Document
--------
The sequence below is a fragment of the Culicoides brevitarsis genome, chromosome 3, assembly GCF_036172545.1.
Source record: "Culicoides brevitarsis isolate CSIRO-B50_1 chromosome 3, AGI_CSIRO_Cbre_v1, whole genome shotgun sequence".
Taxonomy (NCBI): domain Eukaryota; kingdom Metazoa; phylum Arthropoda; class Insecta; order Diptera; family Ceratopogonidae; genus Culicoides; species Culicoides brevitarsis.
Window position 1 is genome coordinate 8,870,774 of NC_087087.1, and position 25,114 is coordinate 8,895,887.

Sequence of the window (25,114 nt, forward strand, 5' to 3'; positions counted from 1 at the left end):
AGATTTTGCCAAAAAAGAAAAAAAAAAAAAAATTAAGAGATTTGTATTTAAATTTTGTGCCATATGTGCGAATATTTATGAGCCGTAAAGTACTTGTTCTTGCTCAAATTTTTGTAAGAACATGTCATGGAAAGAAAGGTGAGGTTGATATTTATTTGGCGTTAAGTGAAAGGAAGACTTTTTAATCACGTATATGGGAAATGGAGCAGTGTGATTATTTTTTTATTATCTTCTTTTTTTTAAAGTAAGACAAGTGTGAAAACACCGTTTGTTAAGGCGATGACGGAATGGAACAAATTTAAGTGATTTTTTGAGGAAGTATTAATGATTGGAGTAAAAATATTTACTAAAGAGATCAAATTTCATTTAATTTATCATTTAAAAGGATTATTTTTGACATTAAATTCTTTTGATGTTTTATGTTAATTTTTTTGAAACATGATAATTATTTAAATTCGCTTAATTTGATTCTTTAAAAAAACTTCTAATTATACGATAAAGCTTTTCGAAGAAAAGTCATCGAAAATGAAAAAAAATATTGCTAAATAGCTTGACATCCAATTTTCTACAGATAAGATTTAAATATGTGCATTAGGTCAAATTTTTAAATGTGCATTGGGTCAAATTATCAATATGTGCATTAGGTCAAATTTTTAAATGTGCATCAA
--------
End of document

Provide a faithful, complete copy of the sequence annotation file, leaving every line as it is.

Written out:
The sequence below is a fragment of the Culicoides brevitarsis genome, chromosome 3, assembly GCF_036172545.1.
Source record: "Culicoides brevitarsis isolate CSIRO-B50_1 chromosome 3, AGI_CSIRO_Cbre_v1, whole genome shotgun sequence".
Taxonomy (NCBI): domain Eukaryota; kingdom Metazoa; phylum Arthropoda; class Insecta; order Diptera; family Ceratopogonidae; genus Culicoides; species Culicoides brevitarsis.
Window position 1 is genome coordinate 8,870,774 of NC_087087.1, and position 25,114 is coordinate 8,895,887.

Sequence of the window (25,114 nt, forward strand, 5' to 3'; positions counted from 1 at the left end):
AGATTTTGCCAAAAAAGAAAAAAAAAAAAAAATTAAGAGATTTGTATTTAAATTTTGTGCCATATGTGCGAATATTTATGAGCCGTAAAGTACTTGTTCTTGCTCAAATTTTTGTAAGAACATGTCATGGAAAGAAAGGTGAGGTTGATATTTATTTGGCGTTAAGTGAAAGGAAGACTTTTTAATCACGTATATGGGAAATGGAGCAGTGTGATTATTTTTTTATTATCTTCTTTTTTTTAAAGTAAGACAAGTGTGAAAACACCGTTTGTTAAGGCGATGACGGAATGGAACAAATTTAAGTGATTTTTTGAGGAAGTATTAATGATTGGAGTAAAAATATTTACTAAAGAGATCAAATTTCATTTAATTTATCATTTAAAAGGATTATTTTTGACATTAAATTCTTTTGATGTTTTATGTTAATTTTTTTGAAACATGATAATTATTTAAATTCGCTTAATTTGATTCTTTAAAAAAACTTCTAATTATACGATAAAGCTTTTCGAAGAAAAGTCATCGAAAATGAAAAAAAATATTGCTAAATAGCTTGACATCCAATTTTCTACAGATAAGATTTAAATATGTGCATTAGGTCAAATTTTTAAATGTGCATTGGGTCAAATTATCAATATGTGCATTAGGTCAAATTTTTAAATGTGCATCAA